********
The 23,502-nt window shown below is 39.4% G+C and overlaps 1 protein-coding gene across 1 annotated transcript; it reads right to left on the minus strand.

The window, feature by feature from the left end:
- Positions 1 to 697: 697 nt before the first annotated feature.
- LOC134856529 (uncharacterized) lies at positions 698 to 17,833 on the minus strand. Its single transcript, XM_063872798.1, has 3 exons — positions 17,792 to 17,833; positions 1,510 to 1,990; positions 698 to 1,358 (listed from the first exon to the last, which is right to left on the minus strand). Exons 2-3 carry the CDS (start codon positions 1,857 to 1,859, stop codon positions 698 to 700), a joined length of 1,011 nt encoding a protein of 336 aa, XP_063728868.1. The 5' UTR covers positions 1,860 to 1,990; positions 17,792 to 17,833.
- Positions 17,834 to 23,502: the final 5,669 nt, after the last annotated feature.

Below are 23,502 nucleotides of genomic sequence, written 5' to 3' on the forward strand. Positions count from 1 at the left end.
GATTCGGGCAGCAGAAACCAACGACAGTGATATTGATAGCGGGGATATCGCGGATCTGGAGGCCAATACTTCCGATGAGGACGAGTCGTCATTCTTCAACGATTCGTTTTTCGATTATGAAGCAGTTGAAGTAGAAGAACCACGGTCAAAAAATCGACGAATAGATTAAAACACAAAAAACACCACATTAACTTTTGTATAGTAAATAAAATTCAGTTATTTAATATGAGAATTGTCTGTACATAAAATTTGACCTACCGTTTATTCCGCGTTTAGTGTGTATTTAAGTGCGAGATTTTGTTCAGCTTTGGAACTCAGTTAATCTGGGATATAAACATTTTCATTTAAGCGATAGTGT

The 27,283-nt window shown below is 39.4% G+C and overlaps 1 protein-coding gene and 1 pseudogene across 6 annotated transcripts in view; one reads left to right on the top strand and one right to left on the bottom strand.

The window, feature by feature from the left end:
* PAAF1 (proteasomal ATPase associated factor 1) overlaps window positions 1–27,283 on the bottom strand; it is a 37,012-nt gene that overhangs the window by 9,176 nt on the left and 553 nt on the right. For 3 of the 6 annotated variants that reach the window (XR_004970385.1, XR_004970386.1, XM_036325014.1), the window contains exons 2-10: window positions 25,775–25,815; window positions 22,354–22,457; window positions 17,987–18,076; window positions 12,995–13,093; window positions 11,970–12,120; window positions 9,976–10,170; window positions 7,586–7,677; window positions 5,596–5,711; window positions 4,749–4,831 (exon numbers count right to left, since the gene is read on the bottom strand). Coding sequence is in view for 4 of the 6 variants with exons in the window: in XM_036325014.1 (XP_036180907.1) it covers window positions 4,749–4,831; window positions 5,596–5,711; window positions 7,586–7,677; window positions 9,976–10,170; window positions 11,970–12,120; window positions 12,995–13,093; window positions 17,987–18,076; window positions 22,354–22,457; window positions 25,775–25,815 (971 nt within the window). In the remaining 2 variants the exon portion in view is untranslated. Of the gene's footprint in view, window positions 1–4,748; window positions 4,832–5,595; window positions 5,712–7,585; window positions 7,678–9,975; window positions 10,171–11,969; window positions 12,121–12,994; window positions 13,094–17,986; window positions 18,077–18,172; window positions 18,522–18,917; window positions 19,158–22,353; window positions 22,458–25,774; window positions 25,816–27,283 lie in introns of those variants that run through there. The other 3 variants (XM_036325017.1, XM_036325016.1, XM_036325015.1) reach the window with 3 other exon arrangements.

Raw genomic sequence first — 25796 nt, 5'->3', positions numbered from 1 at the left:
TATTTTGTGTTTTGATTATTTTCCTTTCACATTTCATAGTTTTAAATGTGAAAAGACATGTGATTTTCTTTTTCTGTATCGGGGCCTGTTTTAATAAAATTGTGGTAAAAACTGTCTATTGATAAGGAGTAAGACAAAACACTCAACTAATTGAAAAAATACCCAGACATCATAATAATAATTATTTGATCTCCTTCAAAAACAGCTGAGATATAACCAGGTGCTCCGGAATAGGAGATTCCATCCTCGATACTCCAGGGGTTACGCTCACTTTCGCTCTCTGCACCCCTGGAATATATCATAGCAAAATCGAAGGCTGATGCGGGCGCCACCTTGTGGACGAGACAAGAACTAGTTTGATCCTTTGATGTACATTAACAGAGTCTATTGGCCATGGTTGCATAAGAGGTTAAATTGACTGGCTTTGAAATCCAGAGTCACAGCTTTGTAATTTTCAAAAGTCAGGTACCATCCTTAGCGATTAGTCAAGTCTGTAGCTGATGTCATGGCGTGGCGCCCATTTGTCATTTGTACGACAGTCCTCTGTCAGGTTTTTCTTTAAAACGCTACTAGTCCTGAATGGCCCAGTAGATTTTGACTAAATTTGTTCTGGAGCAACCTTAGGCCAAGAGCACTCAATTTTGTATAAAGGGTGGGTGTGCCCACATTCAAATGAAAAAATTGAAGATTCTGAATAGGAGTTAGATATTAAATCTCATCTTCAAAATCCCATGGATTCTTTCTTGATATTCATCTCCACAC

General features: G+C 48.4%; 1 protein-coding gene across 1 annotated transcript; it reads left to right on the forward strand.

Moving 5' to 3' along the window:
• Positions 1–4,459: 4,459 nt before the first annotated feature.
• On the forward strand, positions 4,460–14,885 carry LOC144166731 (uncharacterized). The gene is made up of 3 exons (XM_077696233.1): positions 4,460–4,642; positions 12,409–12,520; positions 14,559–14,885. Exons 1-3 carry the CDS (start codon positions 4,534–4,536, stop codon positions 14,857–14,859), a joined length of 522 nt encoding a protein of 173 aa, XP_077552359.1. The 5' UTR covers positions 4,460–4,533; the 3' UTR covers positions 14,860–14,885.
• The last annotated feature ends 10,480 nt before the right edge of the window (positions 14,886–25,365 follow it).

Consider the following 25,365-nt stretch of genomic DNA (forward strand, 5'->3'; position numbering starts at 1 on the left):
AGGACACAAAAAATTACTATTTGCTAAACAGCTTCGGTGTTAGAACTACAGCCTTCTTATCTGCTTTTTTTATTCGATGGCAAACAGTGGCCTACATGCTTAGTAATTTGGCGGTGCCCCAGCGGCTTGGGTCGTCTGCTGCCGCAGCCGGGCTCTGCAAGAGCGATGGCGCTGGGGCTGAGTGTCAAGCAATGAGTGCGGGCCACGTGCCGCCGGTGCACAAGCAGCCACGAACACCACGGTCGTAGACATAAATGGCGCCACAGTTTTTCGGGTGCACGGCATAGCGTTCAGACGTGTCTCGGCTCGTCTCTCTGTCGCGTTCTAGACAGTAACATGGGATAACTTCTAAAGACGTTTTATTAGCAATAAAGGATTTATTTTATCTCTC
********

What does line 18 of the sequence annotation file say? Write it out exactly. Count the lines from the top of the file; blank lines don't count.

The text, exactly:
Consider the following 25,365-nt stretch of genomic DNA (forward strand, 5'->3'; position numbering starts at 1 on the left):